Scott et al. reported a combined vitreous loss rate for all surgeons of 1.17% for the MP group versus 0.65% for the FLACS group (p<0.05), with exclusions, and 1.40% for the MP group versus 0.77% for the FLACS group (p<0.05), without exclusions. A statistically significant relationship was shown between date of surgery, and thus technique, and vitreous loss cases using a chi-squared analysis with X2=9.77 (with exclusions) p<0.01. Using odds ratio analyses, the MP cases were 1.6 times more likely to have vitreous loss in the group with exclusions compared to FLACS cases vs. 1.8 times more likely in the group without exclusions.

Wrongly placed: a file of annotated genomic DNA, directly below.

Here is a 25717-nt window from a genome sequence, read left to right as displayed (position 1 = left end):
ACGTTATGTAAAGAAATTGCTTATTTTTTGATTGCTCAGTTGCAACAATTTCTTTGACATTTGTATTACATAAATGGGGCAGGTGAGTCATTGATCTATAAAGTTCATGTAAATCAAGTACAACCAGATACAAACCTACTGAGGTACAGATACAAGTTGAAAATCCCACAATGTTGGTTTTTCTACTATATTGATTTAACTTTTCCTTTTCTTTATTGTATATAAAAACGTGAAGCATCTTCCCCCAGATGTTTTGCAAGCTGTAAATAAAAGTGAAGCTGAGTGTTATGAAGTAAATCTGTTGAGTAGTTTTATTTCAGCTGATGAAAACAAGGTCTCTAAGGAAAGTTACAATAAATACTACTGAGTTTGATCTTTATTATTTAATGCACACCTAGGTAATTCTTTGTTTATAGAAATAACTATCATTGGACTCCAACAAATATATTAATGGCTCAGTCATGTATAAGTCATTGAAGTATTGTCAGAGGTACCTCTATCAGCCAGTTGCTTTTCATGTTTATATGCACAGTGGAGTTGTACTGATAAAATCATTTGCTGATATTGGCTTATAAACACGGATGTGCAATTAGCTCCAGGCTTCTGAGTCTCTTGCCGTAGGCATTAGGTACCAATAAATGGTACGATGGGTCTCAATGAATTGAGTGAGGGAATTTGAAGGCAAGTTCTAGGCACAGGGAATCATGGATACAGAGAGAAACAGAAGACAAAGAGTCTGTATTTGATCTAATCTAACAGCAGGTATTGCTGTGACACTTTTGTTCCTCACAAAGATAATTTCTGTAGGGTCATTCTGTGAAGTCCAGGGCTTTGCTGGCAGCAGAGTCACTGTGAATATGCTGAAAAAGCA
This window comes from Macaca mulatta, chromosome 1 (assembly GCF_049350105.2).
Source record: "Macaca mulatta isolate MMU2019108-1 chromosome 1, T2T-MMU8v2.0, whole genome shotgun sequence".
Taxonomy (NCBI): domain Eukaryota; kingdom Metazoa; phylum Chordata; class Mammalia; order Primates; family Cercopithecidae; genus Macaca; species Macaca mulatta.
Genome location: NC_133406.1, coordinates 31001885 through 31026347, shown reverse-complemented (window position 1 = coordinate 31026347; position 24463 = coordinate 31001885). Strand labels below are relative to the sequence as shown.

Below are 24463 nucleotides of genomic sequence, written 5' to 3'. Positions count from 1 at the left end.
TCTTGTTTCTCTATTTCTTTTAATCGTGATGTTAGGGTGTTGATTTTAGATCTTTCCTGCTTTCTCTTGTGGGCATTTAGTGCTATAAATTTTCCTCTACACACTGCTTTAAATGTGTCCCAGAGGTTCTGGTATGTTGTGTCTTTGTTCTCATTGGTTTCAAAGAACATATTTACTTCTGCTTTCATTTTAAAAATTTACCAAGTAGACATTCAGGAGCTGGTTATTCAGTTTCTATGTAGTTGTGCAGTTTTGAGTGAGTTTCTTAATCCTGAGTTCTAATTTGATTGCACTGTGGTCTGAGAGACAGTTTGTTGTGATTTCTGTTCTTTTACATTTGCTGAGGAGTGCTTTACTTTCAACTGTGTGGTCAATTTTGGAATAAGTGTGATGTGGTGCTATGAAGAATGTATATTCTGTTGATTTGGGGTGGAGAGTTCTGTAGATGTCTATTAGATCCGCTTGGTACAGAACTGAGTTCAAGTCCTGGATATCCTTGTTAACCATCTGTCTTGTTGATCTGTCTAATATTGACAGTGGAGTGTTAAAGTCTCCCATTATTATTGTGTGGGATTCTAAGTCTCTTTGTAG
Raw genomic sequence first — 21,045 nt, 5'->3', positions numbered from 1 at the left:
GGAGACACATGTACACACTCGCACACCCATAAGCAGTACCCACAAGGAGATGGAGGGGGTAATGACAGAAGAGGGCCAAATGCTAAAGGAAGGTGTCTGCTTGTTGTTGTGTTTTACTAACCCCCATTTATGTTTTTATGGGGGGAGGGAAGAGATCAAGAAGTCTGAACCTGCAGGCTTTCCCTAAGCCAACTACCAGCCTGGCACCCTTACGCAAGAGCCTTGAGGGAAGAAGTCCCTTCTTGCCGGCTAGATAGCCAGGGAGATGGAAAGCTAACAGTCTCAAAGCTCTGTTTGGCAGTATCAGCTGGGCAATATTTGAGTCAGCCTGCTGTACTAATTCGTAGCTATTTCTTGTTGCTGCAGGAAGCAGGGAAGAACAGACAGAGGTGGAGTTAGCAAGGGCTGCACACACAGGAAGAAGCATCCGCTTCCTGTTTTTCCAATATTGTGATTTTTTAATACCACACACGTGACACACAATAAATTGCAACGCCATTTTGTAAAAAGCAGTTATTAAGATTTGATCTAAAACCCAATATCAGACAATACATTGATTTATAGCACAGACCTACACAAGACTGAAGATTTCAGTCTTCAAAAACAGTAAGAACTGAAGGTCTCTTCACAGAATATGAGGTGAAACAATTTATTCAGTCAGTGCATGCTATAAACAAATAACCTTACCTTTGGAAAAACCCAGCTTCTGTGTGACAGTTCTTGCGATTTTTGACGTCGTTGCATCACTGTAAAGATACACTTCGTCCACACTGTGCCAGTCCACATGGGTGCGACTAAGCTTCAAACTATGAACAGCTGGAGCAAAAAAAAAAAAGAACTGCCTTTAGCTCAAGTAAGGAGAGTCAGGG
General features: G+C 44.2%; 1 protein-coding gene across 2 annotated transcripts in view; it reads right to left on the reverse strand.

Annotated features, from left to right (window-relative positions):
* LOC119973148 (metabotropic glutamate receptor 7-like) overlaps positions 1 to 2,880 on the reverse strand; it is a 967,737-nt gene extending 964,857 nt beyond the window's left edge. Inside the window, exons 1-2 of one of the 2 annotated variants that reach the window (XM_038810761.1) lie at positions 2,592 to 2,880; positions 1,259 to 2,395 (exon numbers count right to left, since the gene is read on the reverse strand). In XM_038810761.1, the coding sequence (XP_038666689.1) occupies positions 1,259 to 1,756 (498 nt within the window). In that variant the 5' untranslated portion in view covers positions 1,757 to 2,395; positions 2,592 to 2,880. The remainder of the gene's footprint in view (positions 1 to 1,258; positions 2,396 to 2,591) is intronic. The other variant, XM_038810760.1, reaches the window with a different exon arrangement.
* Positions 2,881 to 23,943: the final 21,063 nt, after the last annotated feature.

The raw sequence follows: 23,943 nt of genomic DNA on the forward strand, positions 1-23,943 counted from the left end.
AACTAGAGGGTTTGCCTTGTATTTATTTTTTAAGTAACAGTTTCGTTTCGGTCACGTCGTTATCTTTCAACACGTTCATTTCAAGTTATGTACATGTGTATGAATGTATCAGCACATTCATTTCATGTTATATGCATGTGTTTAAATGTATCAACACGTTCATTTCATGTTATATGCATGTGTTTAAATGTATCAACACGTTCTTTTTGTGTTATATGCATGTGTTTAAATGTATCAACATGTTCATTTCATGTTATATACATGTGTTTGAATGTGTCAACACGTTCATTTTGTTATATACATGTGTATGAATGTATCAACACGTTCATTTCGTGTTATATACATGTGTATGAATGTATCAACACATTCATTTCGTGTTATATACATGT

In analyzing the individual surgeon data, surgeon 1 had the highest number of vitreous loss cases with 35/1,302 cases (2.69%) in the MP group versus 15/907 cases (1.65%) in the FLACS group. Surgeon 2 had 2/289 cases (0.69%) in the MP group versus 1/460 cases (0.22%) in the FLACS group. Surgeon 3 was excluded due to lack of data for MP cases. Surgeon 4 had 3/2,059 cases (0.15%) in the MP group versus 2/1,732 cases (0.12%) in the FLACS group. Surgeon 5 had 4/134 cases (2.99%) in the MP group versus 4/272 cases (1.47%) in the FLACS group. No further statistical analysis was performed regarding individual surgeon data, but the authors note that each surgeon did decrease his or her individual vitreous loss rates during the FLACS period.